By TODD SLISS
The Scarsdale Inquirer
VOLUME 90, NUMBER 46
FRIDAY, NOVEMBER 16, 2012
REPRINTED WITH PERMISSION
It wasn’t until the late 1980s when the administration realized that Edgemont Junior/Senior High School had finally outgrown the school’s lone gymnasium. When 1963 Edgemont graduate Jim San Marco was hired as athletic director in 1988, after serving as a physical education teacher since 1968, his mission was to see the project of a new gymnasium, the Pantherdome, to fruition. Having played and coached in the old gym, San Marco had a strong connection to both facilities.
However, that old gym holds the memories of his youth and part of his coaching career, which makes it all the more fitting that as of Dec. 14, the old gym will be dedicated in his honor and renamed the Jim San Marco Gymnasium. In addition, the gym, built in 1957 when the school was founded, will undergo a makeover.
With over $200,000 in donations made by alumni already, John A. Griffin, a 1981 Edgemont graduate who played soccer under San Marco and later at the University of Virginia, will match an additional $100,000 worth of donations made to the Edgemont School Foundation in San Marco’s name. That could double the total amount to over $400,000.
Griffin had two requests: 1) a large part of the funds be used for the physical education/athletic departments and 2) San Marco be honored for his 44 years of professional service in Edgemont.
Andrew Falk, the ESF co-chairman, has been working closely with foundation board members, Superintendent Nancy Taddiken and athletic director Ray Pappalardi to see the wishes of Griffin and others fulfilled. When San Marco was presented with the idea of naming the old gym after him, his first reaction was typical of the modest man — “No… way!” After hearing more, San Marco finally gave in for one reason: he knew that it would benefit the kids of Edgemont for decades to come.
“I said that if it was going to help kids out that I’d go along with it,” San Marco said. “I think I got that from Dave Kintzing. Dave didn’t want any of that stuff. When he retired we didn’t know anything about it. He took the whole staff and said, ‘I just retired. You can’t do anything to change my mind. I don’t want a party. I don’t want anything.’ He was a very modest, unassuming guy.”
Of course San Marco later named the annual varsity basketball tournament in Kintzing’s honor, so perhaps he’s getting a taste of his own medicine.
“When someone does something good I want to do something for them,” San Marco said. “I have no problem doing that. But when it’s the other way around …” He noted that they had to make sure that when he retired as athletic director in 2004 he would actually show up for the party they were throwing for him.
San Marco will be honored and the old gym dedicated on Friday, Dec. 14, at 7:30 p.m. between games of the annual Dave Kintzing Basketball Tournament.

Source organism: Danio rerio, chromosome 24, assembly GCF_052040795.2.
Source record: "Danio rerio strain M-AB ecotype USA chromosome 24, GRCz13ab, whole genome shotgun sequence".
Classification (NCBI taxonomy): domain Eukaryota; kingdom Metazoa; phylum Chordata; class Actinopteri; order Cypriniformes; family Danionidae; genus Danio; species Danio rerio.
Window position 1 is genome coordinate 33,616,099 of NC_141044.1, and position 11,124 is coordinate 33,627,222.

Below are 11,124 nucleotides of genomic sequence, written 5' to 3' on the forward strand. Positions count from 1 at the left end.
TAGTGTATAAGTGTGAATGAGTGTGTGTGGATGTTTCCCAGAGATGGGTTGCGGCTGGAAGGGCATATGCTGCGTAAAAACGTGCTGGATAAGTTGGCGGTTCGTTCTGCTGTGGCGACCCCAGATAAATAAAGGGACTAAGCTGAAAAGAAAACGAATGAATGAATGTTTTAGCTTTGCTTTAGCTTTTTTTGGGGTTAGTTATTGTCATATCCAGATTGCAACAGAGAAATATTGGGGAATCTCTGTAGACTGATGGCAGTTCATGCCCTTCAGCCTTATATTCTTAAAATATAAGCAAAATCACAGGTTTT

“I played for him right in this gym,” San Marco said. “This is where I coached, in this gym. Boy, am I blessed to have had the opportunity to not only work with so many great kids, but great people, too.”
At Edgemont, the field at the track is named after Charles “Doc” Blanford, there are two gardens named after former teachers at the junior-senior high school and the multipurpose room at Seely Place is named after former superintendent Alden Larsen, who hired San Marco, so these dedications are certainly nothing new. And while they are rare, the San Marco naming is a slam dunk, a no-brainer.
“I’m delighted that Jimmy is being recognized,” Taddiken said. “He’s given so much for so long. He’s an Edgemont graduate and it’s great to see him be successful, that he’s given so much in the environment that he started out in as a student.”
The irony is that neither Griffin nor San Marco are looking for any type of recognition, but as they did when Griffin was student and San Marco coach, they are teaming up to work hard for others, the current and future students at the school.
“I know it’s big and i know who it’s from, but he’s not looking for recognition,” Taddiken said. “He’s looking to recognize a coach who meant the world to him at Edgemont. Jim can enjoy this. He doesn’t look for recognition for himself, but it’s nice that people can recognize someone who has given so much to other people. Dec. 14 is a chance for others to say thank you and also make donations.”
In addition to honoring San Marco, ESF will reach out to alumni really for the first time since the foundation was formed in 1993 in response to a failed budget. Up to this point most of the donations to ESF came from community members whose kids were still in school and empty-nesters who still saw the value of the district. This is a chance to reach out to more alumni, and build a database for an alumni directory.
There is a website, www.coachsanmarcotribute.com, where community members can learn more about San Marco and the project, but also leave a message for him. Taddiken’s message not only thanked San Marco for his unending service to Edgemont, but also his wife, Lesley, and his two daughters, Mary and Jill, for the sacrifices they made as San Marco spent his days, evenings and weekends with the Panthers. “He missed a lot of family stuff,” Taddiken said. “The job of an A.D. is time consuming and challenging. As his stationery used to state, he was always the best he could be.”
Griffin posted: “Jim San Marco had a profound influence on my life. Other than my parents, Jim was the first adult to take a sincere interest in me as a person. He challenged me to become a better teammate, a better friend and a better citizen of the Edgemont community. He also taught me Japanese. Coach San Marco loved to use the Japanese word ‘wa,’ which means togetherness, or team spirit. We all felt so enlightened running around the Edgemont soccer field yelling, ‘We gotta have Wa!’